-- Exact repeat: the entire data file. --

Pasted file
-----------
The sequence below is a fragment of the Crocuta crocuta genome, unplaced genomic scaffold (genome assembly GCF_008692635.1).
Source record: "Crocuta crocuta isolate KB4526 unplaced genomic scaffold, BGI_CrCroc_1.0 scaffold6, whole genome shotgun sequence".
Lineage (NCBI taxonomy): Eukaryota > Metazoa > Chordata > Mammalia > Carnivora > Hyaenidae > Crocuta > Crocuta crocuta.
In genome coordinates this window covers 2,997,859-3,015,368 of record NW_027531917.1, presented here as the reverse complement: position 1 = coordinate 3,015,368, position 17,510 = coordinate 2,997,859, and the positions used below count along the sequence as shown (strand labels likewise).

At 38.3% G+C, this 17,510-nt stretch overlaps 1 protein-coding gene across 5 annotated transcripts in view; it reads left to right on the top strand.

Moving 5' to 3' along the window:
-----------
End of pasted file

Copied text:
The sequence below is a fragment of the Crocuta crocuta genome, unplaced genomic scaffold (genome assembly GCF_008692635.1).
Source record: "Crocuta crocuta isolate KB4526 unplaced genomic scaffold, BGI_CrCroc_1.0 scaffold6, whole genome shotgun sequence".
Lineage (NCBI taxonomy): Eukaryota > Metazoa > Chordata > Mammalia > Carnivora > Hyaenidae > Crocuta > Crocuta crocuta.
In genome coordinates this window covers 2,997,859-3,015,368 of record NW_027531917.1, presented here as the reverse complement: position 1 = coordinate 3,015,368, position 17,510 = coordinate 2,997,859, and the positions used below count along the sequence as shown (strand labels likewise).

At 38.3% G+C, this 17,510-nt stretch overlaps 1 protein-coding gene across 5 annotated transcripts in view; it reads left to right on the top strand.

Moving 5' to 3' along the window: